Obama Takes New Gun Control Steps

By Mary Silver
Mary Silver
Mary Silver
Mary Silver writes columns, grows herbs, hikes, and admires the sky. She likes critters, and thinks the best part of being a journalist is learning new stuff all the time. She has a Masters from Emory University, serves on the board of the Georgia chapter of the Society of Professional Journalists, and belongs to the Association of Health Care Journalists.
August 29, 2013 Updated: August 29, 2013

President Barack Obama took two executive actions on gun control on Aug. 29, four months after the Senate failed to restrict gun sales in response to a December 2012 massacre at an elementary school in Newtown, Conn.

Vice President Joe Biden announced Obama’s actions as he swore in B. Todd Jones as the first permanent director of the Bureau of Alcohol, Tobacco, Firearms and Explosives (ATF) in seven years, the White House announced.

“ATF is the key agency enforcing our gun laws, and they need a permanent director in order to do that and to do the job to the best of their ability,” Biden said.

The first executive order requires buyers of machine guns and certain short-barreled shotguns to pass a fingerprint-based background check and register the weapons, according to the White House. Felons and others not allowed to have guns could previously evade background checks by registering the guns to a trust or a corporation.

“It’s a very artful dodge to get around people who are not capable, constitutionally or legally, of owning a weapon,” Biden said.

The ATF also issued a new regulation requiring people associated with such a corporation to pass a background check.

The second executive order prohibits the reimport of military-grade surplus weapons, which are sold abroad, except for display in museums, the administration announced.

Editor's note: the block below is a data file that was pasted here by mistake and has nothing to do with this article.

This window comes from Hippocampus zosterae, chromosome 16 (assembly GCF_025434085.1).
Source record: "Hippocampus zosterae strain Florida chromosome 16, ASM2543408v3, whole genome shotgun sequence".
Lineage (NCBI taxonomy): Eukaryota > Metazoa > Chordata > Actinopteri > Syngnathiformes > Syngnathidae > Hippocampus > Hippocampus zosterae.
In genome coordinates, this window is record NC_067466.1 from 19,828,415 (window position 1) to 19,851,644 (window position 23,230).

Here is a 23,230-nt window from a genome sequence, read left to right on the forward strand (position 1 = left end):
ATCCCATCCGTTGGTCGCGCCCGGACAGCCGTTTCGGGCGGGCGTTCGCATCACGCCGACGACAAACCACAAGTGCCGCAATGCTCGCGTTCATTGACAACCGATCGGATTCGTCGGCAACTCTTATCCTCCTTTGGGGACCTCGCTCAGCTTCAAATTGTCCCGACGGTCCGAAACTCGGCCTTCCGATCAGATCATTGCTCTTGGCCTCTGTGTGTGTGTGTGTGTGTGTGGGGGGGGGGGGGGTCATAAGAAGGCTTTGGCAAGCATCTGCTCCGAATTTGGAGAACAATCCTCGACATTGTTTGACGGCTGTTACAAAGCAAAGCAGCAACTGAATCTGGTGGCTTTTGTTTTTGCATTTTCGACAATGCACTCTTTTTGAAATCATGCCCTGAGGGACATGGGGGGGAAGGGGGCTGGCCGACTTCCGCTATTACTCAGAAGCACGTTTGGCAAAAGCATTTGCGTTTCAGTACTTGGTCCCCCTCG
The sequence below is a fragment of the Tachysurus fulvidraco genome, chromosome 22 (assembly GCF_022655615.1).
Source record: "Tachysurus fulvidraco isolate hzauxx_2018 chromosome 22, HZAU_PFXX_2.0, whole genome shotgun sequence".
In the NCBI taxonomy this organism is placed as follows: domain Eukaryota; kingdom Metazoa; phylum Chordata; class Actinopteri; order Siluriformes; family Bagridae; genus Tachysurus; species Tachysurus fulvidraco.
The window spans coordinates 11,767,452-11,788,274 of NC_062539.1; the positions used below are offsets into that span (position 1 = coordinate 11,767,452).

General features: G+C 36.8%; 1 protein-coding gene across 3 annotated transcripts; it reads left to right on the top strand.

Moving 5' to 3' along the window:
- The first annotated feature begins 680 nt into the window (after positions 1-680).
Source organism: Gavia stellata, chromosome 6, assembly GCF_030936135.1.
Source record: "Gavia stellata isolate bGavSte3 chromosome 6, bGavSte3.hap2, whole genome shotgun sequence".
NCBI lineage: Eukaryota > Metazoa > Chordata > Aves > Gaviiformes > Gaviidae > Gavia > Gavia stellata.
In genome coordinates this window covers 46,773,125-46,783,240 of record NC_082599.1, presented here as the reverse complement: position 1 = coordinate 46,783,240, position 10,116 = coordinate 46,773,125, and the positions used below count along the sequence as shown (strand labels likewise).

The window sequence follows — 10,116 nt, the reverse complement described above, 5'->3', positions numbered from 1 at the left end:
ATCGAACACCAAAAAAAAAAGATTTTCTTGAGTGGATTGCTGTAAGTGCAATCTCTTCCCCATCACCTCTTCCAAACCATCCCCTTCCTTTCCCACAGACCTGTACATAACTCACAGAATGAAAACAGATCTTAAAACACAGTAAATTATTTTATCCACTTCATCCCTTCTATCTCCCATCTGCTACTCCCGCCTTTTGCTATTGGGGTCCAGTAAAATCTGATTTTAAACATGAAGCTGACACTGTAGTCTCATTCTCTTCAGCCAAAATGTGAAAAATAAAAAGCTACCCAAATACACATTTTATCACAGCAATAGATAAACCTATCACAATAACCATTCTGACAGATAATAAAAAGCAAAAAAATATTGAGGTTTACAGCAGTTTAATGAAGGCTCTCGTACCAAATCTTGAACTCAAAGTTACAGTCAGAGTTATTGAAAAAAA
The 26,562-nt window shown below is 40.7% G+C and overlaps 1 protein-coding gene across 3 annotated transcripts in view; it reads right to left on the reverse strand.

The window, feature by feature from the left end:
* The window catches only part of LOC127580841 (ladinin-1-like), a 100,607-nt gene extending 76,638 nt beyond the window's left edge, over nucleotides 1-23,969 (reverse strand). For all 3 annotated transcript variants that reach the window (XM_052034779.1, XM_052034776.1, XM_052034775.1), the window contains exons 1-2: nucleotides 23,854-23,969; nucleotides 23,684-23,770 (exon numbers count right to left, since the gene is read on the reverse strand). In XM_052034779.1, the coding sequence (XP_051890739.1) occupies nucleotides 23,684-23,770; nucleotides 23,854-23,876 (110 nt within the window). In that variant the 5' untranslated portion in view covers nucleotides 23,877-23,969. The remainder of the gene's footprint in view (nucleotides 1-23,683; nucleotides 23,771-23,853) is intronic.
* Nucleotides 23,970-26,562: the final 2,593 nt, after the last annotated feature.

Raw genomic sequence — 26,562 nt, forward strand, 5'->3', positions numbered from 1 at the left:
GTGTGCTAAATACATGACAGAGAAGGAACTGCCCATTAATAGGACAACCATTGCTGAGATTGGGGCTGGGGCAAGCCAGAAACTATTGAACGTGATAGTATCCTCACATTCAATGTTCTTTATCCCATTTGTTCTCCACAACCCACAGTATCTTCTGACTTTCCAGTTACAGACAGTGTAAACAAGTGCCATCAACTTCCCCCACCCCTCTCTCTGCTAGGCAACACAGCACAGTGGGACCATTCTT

The National Rifle Association (NRA) dismissed the administration’s moves as misdirected, arguing that they wouldn’t keep criminals from getting weapons.

“The Obama administration has once again completely missed the mark when it comes to stopping violent crime,” Andrew Arulanandam, NRA spokesman, said. “This administration should get serious about prosecuting violent criminals who misuse guns and stop focusing its efforts on law-abiding gun owners.”

Still out of reach for Obama were the steps that gun control advocates and the administration’s own review say could most effectively combat gun violence in the United States, like an assault weapons ban and fewer exceptions for background checks for individual sales. Only Congress can act on those fronts.

There is scant evidence that support for gun control legislation has grown substantially since April, when efforts died in the Senate amid staunch opposition from the NRA and most Republican senators.

“Sooner or later, we are going to get this right,” Obama said that day in the White House Rose Garden, with the families of Newtown victims and former Rep. Gabrielle Giffords, herself a victim of a gunman, at his side. “The memories of these children demand it, and so do the American people.”

Associated Press contributed to this report.

Mary Silver
Mary Silver
Mary Silver writes columns, grows herbs, hikes, and admires the sky. She likes critters, and thinks the best part of being a journalist is learning new stuff all the time. She has a Masters from Emory University, serves on the board of the Georgia chapter of the Society of Professional Journalists, and belongs to the Association of Health Care Journalists.